Tips on Learning Chinese (Part 1 of 5) [克服障碍。华语我爱]
AJ loves Chinese, that saves me a lot of headache coaching him on this language. But 1 thing you didn't know is the love for this language was not inborn. The father is not a Singaporean, he did not study Chinese at all. He does not speak Mandarin, he understands some, after coming to Singapore, but he can't read or converse in whole sentences.
The coaching of Chinese to AJ is very much left to me. I came from a dialect-speaking blue-collar family. I learned my Chinese from TV drama series & listening to songs. Fortunately, I went to a Special Assistance Programme (SAP) secondary school after PSLE. That was the time I was truly drilled on this language. We were forced to memorise Chinese proverbs (背成语). I dread that but now I am glad we were forced to do that. Until today, they stay with me.
A well-known Chinese Language educator once told me, "不论是学习什么语言， 学习的过程都是一样的。 一定要： 听 - 说 - 认 - 读 - 写 。" How true! To master a language, one must 1st have the opportunity to listen to it, then the opportunity to speak, recognise the word/character, then read & lastly write.
When AJ was very very young, he was only exposed to English. My helper then was an Indonesian, so we only converse in English. The father can't speak Mandarin, so we only converse in English. Thus, for the benefit of everyone in the family, we only communicate in English.
It came to a point I suddenly realised that I should not delay in conversing Mandarin with AJ. But it wasn't easy. There was a lot of conscientious effort to overcome the habit of speaking English.
I made the effort to speak to him in Mandarin whenever possible. It was tough, I tell you. When you started late in immersing your child in another language & you want him/her to do this new language well, the child WILL resist. But I have persevered on. Whenever I asked him questions in Mandarin, he would answer them back in English. Familiar scene? So I had to re-word the answer in Mandarin to get him to repeat the answer. Fortunately, he was a co-operative soul. I know, there are kids out there who would not. But, perseverance is the key, yah?!
Sometimes he would answer back in a mixed of English & Mandarin, due to the limited vocab. Again, I would re-word the answer in Mandarin & get him to repeat the answer. Tough start. But who says learning a less-used language is easy?
In essence, here are some 'tips' I can offer after going through the '听' learning ordeal:
(1) Communicate in Mandarin
Yes, in order for your child not to resist Chinese, you have to converse with him/her in Mandarin. Even if the replies back to you are not in Mandarin, you have to persevere on. If your child is more co-operative, get him/her to reply after you. & please also set a good example yourself by not speaking in mixed languages, yah?
(2) Listen to Mandarin songs/rhymes
Children learn fast through songs & rhymes, so do buy or borrow lots of DVDs or music videos on this & listen together. You have to listen together with your child so that the child can feel that you are interested to learn too. At times, sing with them. I particularly like those karaoke version which you could turn off the song singing portion while having the music on & both parents & children can sing together.
I am not ashamed to share with you that, after AJ has outgrown those baby & children rhymes, I bought these for him:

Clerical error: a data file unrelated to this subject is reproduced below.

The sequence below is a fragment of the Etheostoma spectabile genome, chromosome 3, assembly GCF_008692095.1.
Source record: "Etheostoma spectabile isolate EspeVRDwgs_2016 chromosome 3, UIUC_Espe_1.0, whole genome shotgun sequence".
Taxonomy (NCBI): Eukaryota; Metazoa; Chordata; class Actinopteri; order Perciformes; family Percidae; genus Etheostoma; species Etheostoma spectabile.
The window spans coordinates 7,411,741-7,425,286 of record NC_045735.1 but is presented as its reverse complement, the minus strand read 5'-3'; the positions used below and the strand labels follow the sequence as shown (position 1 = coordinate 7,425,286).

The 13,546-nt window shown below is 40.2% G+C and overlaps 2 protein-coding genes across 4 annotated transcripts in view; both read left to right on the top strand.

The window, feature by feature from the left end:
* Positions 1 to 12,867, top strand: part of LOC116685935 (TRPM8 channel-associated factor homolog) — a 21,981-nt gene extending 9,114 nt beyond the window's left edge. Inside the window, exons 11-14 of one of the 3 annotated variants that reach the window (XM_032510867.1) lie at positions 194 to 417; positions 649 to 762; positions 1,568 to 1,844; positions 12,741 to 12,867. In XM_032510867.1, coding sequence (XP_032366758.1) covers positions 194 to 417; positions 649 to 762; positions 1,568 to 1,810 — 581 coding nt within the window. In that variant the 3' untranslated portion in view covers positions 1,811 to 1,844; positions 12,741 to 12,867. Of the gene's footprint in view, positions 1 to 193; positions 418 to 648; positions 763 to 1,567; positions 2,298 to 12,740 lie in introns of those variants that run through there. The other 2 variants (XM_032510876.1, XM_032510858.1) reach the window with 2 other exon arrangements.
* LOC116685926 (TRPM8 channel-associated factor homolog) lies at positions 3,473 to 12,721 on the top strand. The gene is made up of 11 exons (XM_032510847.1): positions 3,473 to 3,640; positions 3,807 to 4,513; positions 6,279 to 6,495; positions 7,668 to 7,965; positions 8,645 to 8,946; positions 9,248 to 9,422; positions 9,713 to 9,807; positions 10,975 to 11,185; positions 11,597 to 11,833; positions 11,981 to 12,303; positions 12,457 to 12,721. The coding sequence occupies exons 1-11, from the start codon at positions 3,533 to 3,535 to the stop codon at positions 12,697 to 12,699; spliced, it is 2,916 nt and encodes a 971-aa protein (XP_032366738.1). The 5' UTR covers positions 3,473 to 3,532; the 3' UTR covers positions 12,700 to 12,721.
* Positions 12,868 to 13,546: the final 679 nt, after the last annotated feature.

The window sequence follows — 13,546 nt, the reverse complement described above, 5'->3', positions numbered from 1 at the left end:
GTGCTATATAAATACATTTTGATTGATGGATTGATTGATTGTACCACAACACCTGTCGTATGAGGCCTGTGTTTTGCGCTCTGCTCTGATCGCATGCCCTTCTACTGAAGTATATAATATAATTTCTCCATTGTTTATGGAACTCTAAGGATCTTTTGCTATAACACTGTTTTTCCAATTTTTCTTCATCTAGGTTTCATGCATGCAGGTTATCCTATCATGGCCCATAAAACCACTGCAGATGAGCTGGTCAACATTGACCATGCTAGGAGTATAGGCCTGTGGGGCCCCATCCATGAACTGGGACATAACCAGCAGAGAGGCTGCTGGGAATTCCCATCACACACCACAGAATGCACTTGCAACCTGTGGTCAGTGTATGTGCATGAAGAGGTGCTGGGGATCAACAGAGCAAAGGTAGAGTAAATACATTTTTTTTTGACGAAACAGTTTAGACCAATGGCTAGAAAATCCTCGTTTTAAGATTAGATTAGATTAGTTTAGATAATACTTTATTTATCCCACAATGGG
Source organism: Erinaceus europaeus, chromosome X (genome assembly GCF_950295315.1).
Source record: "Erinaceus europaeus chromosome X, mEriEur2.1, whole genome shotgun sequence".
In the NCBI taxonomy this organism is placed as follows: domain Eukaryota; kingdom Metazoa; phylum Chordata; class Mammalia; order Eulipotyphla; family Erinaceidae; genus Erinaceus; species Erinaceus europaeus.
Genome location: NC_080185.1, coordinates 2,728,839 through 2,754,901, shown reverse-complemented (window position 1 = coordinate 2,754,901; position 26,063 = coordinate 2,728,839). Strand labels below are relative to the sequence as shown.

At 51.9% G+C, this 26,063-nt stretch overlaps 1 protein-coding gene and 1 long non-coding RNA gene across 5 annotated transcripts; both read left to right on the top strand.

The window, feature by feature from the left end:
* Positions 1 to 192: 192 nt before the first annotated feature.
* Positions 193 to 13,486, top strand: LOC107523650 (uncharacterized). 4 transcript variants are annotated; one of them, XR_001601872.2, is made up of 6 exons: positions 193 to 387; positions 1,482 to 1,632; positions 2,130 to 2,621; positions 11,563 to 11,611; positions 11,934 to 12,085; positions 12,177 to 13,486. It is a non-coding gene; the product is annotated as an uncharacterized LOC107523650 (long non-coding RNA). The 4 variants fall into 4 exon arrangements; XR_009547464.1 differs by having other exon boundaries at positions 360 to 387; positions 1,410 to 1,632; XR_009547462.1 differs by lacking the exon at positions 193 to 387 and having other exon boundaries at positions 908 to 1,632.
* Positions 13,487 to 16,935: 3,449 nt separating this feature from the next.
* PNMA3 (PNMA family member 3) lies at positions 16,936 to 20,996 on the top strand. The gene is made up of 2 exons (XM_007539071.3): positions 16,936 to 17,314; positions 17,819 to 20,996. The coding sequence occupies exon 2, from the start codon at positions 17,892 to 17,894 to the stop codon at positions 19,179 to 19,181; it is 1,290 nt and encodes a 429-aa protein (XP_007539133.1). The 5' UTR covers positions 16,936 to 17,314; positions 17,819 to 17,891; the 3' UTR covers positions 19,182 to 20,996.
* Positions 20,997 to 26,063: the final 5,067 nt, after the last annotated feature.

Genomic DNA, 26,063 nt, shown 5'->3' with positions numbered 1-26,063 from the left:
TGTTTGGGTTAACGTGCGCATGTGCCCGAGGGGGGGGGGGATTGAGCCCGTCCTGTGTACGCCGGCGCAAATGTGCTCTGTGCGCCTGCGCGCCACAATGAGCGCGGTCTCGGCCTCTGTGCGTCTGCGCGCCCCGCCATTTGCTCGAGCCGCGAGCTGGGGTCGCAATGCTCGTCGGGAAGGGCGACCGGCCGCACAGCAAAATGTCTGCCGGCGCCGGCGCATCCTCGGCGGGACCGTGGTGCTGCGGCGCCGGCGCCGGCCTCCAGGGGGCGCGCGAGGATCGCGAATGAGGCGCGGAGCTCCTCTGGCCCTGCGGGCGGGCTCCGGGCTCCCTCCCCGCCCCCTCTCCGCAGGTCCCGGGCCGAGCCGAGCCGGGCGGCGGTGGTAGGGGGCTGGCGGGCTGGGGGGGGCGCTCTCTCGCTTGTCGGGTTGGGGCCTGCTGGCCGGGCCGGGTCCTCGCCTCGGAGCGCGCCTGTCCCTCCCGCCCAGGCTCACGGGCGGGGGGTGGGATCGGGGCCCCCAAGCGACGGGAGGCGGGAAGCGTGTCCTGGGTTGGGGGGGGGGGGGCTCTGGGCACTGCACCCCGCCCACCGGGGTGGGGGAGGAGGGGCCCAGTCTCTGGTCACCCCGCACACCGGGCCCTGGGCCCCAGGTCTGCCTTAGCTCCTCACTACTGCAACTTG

Oh, come on! Don't laugh at me! These are extinct items & I really had to hunt everywhere for them. The shop owners were so glad to sell them to me for they had probably written them off from their account already.
These are oldies that have wonderful lyrics, almost poetry like. I learned to sing these songs when I was very young & I find that listening & learning the lyrics of these songs help in building vocabs & making of beautiful sentences. This will come in very handy when he writes Chinese composition next time. If the child can keep these in memory, imagine the beautiful Chinese composition they can write! Oh my!
He listens to 梁文福 & 巫启贤's 新谣歌曲 on youtube too. Because I love to sing, I often sang along as the songs were being played & his interest to this kind of songs grew.
(3) Watch Children Chinese Educational DVD or cartoon
If you listen to Chinese songs with your children, then you should also watch Chinese shows with them (logically). Better still if there are both English & Mandarin version in 1 DVD, this way, your children could watch the English one for understanding, then the Mandarin one for exposure to the language. They tend to have less resistant to the language this way.
These are some DVDs we had watched diligently:
When your child just started learning Chinese, he/she would have limited vocabs. Thus, it is important for us to read with them. Do not expect the child to read to you, you just read to him/her. Revisit the same book once in a while to reinforce word & sound recognition. Choose books with big words, words on 1 page & picture on another (not both together on 1 page). I will explain why in the subsequent post on '认'. Read with emotion, with feeling, in order not to bore the young learner.
(5) Use high frequency words
When you speak to your child in Mandarin in the early stage, use a lot of high frequency words. This way, he/she gets to remember them easily. Try to get books that use high frequency words too when you read to him/her. I find books with localised content works wonder for beginners because they allow you to use those words very often.
Since AJ has grown to love this language, I believe that somewhere along the line I must have done something right & proper. I hope that this little sharing will help to ease the path to learning Chinese for your little ones. I am no pro, I am just sharing what I have been through with my little one.